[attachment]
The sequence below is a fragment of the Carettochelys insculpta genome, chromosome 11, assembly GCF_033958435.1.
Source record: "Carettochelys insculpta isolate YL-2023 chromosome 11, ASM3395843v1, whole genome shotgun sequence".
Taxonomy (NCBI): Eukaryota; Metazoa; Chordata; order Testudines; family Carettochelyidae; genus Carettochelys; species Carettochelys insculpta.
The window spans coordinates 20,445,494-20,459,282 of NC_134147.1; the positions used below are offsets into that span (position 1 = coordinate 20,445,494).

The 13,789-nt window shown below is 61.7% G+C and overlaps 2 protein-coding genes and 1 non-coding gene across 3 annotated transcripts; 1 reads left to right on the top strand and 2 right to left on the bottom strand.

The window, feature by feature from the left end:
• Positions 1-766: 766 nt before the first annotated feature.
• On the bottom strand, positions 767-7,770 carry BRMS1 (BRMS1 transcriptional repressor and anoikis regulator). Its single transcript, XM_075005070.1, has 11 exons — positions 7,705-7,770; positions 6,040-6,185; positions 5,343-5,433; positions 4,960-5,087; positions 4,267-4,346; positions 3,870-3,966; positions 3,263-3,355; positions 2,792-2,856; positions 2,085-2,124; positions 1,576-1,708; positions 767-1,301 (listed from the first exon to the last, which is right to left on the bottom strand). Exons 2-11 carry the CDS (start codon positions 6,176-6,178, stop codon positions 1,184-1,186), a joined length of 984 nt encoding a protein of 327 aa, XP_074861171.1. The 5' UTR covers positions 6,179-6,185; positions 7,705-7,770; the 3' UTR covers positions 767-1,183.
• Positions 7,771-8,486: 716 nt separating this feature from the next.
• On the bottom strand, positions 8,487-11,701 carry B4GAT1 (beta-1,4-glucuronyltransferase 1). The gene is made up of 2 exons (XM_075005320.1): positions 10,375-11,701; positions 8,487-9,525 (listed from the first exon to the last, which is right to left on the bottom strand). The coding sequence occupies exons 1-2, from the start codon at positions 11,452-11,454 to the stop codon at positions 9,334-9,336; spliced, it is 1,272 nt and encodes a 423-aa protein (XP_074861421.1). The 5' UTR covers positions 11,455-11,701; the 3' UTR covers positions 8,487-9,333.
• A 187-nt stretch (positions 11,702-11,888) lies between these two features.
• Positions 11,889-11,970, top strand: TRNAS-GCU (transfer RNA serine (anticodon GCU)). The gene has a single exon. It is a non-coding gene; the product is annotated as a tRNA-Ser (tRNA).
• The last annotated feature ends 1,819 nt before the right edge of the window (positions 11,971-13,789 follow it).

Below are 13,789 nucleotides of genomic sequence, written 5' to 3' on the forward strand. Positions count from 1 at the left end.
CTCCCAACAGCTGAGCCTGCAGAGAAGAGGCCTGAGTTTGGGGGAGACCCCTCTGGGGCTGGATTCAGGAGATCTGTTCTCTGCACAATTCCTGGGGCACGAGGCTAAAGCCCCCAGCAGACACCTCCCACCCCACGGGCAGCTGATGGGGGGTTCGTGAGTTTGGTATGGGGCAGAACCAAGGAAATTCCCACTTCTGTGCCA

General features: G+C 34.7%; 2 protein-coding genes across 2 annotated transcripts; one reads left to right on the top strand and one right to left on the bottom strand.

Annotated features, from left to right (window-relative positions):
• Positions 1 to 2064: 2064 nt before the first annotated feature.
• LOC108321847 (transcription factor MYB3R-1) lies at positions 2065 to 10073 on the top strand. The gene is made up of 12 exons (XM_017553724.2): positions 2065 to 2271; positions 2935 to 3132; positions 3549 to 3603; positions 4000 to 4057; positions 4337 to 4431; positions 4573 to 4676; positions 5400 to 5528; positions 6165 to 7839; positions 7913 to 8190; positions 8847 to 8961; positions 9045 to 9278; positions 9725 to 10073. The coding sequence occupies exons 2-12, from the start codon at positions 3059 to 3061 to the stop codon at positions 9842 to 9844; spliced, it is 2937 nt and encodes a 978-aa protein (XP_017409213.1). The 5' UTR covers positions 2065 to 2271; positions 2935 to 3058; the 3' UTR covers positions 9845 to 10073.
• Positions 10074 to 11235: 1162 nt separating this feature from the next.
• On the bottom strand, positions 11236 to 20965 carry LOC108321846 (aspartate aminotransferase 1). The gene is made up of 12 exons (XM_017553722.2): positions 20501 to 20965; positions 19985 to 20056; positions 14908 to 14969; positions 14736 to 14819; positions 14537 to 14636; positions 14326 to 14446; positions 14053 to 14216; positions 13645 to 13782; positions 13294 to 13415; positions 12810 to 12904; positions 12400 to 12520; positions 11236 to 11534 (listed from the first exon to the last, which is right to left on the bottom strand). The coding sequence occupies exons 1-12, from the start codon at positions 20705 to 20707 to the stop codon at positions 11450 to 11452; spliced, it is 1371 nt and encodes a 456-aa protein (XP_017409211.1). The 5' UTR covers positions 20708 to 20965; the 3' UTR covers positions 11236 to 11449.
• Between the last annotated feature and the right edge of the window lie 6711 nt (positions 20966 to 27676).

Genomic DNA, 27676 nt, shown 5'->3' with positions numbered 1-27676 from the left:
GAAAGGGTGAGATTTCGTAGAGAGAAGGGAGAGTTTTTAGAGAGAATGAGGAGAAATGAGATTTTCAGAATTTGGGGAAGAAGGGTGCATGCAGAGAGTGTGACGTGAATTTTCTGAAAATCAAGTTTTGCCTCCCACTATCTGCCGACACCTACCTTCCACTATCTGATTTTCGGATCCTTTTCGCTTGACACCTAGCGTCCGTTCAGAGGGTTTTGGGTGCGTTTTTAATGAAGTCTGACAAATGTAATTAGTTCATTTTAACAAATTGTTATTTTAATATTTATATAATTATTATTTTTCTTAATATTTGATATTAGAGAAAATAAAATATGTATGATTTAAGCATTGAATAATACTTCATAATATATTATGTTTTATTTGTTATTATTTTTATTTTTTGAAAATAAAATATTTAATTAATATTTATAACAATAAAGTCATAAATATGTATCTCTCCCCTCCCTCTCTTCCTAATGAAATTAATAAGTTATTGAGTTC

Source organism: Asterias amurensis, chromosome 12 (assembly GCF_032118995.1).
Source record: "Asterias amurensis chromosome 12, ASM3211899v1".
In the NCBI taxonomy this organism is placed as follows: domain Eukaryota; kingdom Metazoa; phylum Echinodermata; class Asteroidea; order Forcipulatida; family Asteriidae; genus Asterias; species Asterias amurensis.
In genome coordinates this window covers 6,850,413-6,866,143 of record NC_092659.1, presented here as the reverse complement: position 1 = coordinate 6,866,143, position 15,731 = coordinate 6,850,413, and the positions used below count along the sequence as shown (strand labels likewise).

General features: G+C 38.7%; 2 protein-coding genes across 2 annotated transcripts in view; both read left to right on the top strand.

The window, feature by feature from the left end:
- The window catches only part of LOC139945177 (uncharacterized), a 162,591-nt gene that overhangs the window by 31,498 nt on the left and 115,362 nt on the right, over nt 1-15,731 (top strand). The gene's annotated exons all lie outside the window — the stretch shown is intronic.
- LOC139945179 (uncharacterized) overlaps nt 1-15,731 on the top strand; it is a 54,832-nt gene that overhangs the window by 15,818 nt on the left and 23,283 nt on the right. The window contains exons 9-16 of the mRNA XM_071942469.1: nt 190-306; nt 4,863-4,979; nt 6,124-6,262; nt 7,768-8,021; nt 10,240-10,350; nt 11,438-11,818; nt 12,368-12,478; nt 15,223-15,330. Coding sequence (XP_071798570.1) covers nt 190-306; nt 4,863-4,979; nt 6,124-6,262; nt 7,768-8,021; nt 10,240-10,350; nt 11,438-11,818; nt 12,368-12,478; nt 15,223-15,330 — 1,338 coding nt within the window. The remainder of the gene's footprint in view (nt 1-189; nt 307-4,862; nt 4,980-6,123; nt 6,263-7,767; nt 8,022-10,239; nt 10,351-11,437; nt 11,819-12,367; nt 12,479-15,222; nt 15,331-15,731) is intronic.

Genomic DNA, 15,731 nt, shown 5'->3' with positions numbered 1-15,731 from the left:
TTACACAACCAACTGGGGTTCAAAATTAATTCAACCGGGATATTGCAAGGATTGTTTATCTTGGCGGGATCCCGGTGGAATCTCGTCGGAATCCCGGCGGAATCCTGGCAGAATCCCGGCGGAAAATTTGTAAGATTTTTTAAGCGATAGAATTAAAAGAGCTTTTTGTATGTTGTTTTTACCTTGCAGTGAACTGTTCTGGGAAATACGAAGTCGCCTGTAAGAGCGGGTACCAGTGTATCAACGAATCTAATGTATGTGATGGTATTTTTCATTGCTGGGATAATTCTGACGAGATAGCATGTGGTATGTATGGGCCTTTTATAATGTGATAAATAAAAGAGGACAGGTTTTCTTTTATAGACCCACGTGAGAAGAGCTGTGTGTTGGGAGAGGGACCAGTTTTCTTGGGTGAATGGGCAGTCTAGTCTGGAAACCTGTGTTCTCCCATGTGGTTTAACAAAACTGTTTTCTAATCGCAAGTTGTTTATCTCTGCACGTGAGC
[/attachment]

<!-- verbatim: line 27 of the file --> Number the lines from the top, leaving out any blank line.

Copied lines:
In the NCBI taxonomy this organism is placed as follows: domain Eukaryota; kingdom Metazoa; phylum Echinodermata; class Asteroidea; order Forcipulatida; family Asteriidae; genus Asterias; species Asterias amurensis.